If you would have asked me last school year if I’d ever have a blog, I’d have said you were nuts.  I knew what they were, but didn’t see myself as a blogger; I didn’t have a story that anyone wanted to hear.  I wasn’t really sure what I’d write about–up to that point I’d only written for myself as the audience in my notebook.  So then if your next question would have been if my kids would be bloggers, then I’d have considered you certifiable.

So I guess you’re all crazy–and I am, too!–because my class has a blog, and my kids started their blogging journey this week, too!

Before I go any further, I have to give a shout-out and a thanks to Pernille Ripp (@pernilleripp) and Karen McMillan (@mcteach) for providing many useful blogging resources to teachers like me who have a great idea but don’t really know where to start.  Their assistance via Twitter and their own blogs has been unbelievable!

Now for the story:

I have been talking up blogging since pretty much day one.  I started the class blog that you’re reading in July, after talking alot with my brother, who teaches high school math and just finished his Masters in Educational Technology (or something like that–sorry if I got the title wrong, Chuck!).  I have been writing for a long while now, but I needed another outlet.  At this same time, I also joined Twitter, and have been learning much from my “tweeps” ever since.  That’s actually where I got the idea for blogging with kids.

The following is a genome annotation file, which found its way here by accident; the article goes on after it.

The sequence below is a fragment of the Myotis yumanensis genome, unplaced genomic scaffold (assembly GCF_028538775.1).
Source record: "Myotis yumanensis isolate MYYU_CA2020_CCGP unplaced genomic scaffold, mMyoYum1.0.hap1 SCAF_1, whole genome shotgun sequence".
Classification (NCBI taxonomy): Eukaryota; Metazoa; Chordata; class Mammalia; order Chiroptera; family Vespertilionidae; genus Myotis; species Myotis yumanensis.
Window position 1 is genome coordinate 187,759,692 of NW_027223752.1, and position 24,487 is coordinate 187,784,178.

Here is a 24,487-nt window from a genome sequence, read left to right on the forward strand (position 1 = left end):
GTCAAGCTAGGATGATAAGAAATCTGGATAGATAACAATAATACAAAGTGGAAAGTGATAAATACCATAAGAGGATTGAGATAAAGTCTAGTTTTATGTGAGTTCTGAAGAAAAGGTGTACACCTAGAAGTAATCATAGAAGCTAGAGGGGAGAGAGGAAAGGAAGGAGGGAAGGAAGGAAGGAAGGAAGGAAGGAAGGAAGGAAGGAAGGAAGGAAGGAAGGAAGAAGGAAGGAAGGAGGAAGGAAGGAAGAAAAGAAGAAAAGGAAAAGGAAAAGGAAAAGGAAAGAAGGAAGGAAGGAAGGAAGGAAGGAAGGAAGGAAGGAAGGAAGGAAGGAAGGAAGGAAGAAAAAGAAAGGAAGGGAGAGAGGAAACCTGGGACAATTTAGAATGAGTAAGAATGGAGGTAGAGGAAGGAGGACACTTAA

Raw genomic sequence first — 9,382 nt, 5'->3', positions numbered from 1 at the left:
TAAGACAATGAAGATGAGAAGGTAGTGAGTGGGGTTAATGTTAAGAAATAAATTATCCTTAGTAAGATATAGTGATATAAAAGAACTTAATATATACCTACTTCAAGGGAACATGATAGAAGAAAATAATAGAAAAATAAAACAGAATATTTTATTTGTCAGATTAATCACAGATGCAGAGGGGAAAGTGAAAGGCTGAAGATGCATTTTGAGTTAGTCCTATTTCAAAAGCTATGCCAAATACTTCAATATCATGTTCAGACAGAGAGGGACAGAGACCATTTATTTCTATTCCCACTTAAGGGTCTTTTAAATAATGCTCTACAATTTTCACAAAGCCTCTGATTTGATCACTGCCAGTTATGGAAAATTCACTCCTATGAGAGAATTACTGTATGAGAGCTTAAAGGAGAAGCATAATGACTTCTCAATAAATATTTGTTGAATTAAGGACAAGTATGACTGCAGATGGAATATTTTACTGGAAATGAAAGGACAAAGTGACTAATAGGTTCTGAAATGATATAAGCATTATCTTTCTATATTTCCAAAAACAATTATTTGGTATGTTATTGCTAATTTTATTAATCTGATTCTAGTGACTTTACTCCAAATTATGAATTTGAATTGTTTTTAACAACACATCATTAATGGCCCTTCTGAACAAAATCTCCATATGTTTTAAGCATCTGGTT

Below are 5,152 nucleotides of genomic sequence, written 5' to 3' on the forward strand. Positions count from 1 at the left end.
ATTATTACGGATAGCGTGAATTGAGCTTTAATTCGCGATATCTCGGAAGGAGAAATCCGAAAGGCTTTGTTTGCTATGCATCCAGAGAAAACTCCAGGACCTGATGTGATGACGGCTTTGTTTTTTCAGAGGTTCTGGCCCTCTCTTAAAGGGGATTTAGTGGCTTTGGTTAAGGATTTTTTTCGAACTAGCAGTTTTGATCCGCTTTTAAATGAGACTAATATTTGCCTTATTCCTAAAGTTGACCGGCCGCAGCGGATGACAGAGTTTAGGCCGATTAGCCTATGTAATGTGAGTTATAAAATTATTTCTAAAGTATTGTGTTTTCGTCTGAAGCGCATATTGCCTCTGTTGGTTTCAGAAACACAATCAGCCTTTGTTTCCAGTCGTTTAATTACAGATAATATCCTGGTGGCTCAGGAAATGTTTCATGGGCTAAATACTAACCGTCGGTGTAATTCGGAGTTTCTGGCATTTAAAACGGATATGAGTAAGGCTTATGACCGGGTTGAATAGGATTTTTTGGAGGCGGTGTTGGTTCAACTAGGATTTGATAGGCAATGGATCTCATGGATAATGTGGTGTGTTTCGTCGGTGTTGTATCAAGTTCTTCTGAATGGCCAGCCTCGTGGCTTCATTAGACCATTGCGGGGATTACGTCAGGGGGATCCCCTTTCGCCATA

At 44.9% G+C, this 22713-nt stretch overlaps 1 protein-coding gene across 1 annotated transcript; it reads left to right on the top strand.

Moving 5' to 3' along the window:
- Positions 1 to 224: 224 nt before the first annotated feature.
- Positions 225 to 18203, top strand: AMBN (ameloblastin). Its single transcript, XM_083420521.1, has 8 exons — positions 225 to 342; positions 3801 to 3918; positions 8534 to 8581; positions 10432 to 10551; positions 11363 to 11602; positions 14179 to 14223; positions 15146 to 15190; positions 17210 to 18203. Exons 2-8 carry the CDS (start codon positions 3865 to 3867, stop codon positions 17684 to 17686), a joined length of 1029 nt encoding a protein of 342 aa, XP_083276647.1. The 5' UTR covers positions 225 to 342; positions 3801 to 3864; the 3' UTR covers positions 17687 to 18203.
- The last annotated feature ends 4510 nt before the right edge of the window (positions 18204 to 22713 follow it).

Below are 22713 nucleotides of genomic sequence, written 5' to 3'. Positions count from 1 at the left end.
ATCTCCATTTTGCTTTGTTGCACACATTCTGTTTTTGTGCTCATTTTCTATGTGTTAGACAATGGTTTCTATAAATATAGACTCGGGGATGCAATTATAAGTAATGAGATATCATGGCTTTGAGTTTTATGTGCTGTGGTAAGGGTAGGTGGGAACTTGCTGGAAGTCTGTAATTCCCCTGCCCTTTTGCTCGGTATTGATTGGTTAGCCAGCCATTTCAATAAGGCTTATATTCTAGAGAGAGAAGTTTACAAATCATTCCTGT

I was noticing that so many people were tweeting about updated posts by their kids, and so I started reading.  I soon learned that there a tons of kids out there who are learning super important lessons about writing and internet safety (and too many more to name) because they are blogging.  Even kindergarteners.  Yep, 5 and 6 year olds.  So the more I read, and the more I thought about it, the more I knew I wanted my kids to join them.  And so I began planning on how my 5th graders would enter the blogosphere.

We started on Wednesday, with a lesson that I called “Blogging 101.”  It was funny that I had to explain the “101” part to my kids–they had never heard of that before.  We talked about what background knowledge they had for the word LOG, and discussed how a log is a place where someone (like a pilot or ship captain) writes down important things that happen, organized by dates.  They were able to then transfer that idea to web-log, or blog, and we were in business.

They already have experience with this blog that I write, because we read it together almost everyday, and many of them have been following and commenting for months now.  I showed them several of the other blogs I follow, like Make It and Love It, the Candy Blog (that one is one of my hubby’s favorites, actually), Bake at 350 and Daily Daisy (and Caleb, too!).  We talked about what we noticed about both the appearance and theme of each one.  At this point they were chomping at the bit to get going–but there was another very important thing we had to talk about next: safety.